Deforestation in the Philippines

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The Philippines is an archipelago of 7,107 islands with a total land area, including inland bodies of water, of approximately 300,000 square kilometres (120,000 sq mi).

Along with other Southeast Asian countries deforestation in the Philippines is a major environmental issue.

Rate of deforestation[edit]

Over the course of the 20th century the forest cover of the Philippines dropped from 70 percent down to 20 percent.[1]

In total, 46 species are endangered, and 4 were already eradicated completely. Only 3.2 percent of total rainforest has been left.

Based on an analysis of land use pattern maps and a road map an estimated 9.8 million ha of forests were lost in the Philippines from 1934 to 1988.[2]

Causes[edit]

According to scholar Jessica Mathews, short-sighted policies by the Filipino government have contributed to the high rate of deforestation:

The government regularly granted logging concessions of less than ten years. Since it takes 30–35 years for a second-growth forest to mature, loggers had no incentive to replant. Compounding the error, flat royalties encouraged the loggers to remove only the most valuable species. A horrendous 40 percent of the harvestable lumber never left the forests but, having been damaged in the logging, rotted or was burned in place. The unsurprising result of these and related policies is that out of 17 million hectares of closed forests that flourished early in the century only 1.2 million remain today.[3]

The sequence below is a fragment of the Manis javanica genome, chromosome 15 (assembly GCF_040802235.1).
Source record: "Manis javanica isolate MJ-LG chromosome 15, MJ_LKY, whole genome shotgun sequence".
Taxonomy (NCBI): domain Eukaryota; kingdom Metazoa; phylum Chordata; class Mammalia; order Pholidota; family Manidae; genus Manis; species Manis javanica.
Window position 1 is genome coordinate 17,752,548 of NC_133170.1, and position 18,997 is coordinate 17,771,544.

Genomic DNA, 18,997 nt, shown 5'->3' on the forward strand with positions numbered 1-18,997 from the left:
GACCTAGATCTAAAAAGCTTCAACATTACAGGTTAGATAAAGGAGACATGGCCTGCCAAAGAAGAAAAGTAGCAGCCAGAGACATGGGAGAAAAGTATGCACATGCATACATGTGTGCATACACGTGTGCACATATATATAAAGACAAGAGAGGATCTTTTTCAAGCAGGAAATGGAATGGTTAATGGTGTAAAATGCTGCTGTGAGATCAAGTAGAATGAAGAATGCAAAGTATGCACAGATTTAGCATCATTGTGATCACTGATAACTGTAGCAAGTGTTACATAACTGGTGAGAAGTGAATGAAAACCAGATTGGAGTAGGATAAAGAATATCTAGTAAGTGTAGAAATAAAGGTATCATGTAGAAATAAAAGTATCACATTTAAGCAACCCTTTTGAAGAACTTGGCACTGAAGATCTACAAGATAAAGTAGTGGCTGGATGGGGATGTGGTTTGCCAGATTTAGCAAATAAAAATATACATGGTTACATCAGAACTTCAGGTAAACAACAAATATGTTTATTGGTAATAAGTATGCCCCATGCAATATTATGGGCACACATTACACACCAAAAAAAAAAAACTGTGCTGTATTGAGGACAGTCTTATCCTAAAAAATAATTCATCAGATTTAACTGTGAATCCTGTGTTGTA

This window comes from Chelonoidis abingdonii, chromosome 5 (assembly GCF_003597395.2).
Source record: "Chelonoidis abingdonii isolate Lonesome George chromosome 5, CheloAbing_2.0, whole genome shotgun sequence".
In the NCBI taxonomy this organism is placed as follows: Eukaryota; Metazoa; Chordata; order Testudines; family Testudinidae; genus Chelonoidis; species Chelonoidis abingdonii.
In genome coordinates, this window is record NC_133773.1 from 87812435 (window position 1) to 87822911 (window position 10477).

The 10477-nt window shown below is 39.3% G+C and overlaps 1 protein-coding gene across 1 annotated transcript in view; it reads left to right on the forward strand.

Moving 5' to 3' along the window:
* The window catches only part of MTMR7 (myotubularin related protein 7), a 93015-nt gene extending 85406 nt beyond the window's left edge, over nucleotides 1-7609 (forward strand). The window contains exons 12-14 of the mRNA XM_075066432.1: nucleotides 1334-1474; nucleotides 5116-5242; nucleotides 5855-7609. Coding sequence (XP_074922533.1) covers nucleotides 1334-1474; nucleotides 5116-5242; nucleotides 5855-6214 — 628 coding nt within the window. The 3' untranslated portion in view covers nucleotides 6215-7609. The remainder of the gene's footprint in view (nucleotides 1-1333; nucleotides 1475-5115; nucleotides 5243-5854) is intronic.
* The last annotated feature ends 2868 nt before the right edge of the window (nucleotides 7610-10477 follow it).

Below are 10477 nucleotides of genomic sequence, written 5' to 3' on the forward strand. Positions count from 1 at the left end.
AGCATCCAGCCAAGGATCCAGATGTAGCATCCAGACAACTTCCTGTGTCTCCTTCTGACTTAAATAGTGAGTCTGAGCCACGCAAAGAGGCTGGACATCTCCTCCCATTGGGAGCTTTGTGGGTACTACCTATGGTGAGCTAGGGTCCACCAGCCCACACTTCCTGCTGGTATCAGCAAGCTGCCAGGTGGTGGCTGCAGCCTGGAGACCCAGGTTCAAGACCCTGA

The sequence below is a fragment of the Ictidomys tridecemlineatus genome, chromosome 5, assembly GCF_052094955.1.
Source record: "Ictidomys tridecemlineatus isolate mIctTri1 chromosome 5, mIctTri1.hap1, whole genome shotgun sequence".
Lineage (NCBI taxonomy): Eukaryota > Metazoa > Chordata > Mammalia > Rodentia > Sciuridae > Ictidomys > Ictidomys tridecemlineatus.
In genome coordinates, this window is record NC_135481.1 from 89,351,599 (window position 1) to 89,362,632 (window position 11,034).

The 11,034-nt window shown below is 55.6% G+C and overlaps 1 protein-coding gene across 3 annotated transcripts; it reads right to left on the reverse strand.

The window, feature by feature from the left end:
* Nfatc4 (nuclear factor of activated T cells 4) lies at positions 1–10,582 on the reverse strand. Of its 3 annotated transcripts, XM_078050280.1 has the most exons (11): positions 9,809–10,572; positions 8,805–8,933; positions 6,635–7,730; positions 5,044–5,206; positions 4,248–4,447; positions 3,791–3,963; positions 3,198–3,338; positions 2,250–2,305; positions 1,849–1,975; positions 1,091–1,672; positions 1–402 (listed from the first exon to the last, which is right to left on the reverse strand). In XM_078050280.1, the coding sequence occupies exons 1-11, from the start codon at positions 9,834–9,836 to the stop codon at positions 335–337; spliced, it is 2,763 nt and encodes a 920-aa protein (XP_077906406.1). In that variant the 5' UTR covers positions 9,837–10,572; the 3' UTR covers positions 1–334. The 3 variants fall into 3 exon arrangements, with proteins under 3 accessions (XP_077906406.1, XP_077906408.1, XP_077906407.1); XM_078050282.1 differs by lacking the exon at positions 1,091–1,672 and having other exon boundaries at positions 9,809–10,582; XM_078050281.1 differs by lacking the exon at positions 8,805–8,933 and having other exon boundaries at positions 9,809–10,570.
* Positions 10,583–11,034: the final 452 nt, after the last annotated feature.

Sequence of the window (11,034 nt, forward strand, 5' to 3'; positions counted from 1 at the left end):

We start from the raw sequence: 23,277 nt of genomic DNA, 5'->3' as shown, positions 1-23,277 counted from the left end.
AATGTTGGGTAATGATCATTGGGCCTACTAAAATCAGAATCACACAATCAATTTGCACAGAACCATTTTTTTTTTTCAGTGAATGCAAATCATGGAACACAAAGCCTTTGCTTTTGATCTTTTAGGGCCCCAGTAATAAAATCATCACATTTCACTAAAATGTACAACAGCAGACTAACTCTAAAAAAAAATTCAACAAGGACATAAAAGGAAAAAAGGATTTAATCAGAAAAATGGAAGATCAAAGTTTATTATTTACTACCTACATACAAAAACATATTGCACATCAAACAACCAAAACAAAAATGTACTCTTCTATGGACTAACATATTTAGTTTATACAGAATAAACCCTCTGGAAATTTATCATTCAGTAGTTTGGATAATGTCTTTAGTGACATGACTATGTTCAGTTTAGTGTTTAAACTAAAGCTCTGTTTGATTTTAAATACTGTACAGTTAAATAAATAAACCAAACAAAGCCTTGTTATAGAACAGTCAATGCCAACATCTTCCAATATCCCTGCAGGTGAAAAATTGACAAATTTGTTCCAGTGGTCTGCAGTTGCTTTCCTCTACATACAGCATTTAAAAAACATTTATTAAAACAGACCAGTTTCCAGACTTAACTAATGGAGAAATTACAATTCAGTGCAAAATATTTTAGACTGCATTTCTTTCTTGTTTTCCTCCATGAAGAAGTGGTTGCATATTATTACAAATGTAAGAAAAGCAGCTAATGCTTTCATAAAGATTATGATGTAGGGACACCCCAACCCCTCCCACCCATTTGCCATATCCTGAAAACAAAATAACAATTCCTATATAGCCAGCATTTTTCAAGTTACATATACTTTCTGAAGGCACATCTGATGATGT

Illegal logging[edit]

Illegal logging occurs in the Philippines [4] and intensify flood damage in some areas.[5]

See also[edit]

References[edit]

  1. ^ Lasco, R. D.; R. D. (2001). "Secondary forests in the Philippines: formation and transformation in the 20th century". Journal of Tropical Forest Science 13 (4): 652–670. 
  2. ^ Liu, D; L Iverson; S Brown (1993). "Rates and patterns of deforestation in the Philippines: application of geographic information system analysis". Forest Ecology and Management 57 (1-4): 1–16. doi:10.1016/0378-1127(93)90158-J. ISSN 0378-1127. 
  3. ^ Mathews, Jessica Tuchman (1989). "Redefining Security". Foreign Affairs 68 (2). 
  4. ^ Teehankee, Julio C. (1993). "The State, Illegal Logging, and Environmental NGOs, in the Philippines". Kasarinlan: Philippine Journal of Third World Studies 9 (1). ISSN 2012-080X. 
  5. ^ "Illegal logging a major factor in flood devastation of Philippines". Terra Daily (AFP). 1 December 2004. Retrieved 13 February 2011. 

Further reading[edit]

  • Cavanagh, John; Broad, Robin (1994). Plundering Paradise: The Struggle for the Environment in the Philippines. Berkeley: University of California Press. ISBN 0-520-08921-9. 

External links[edit]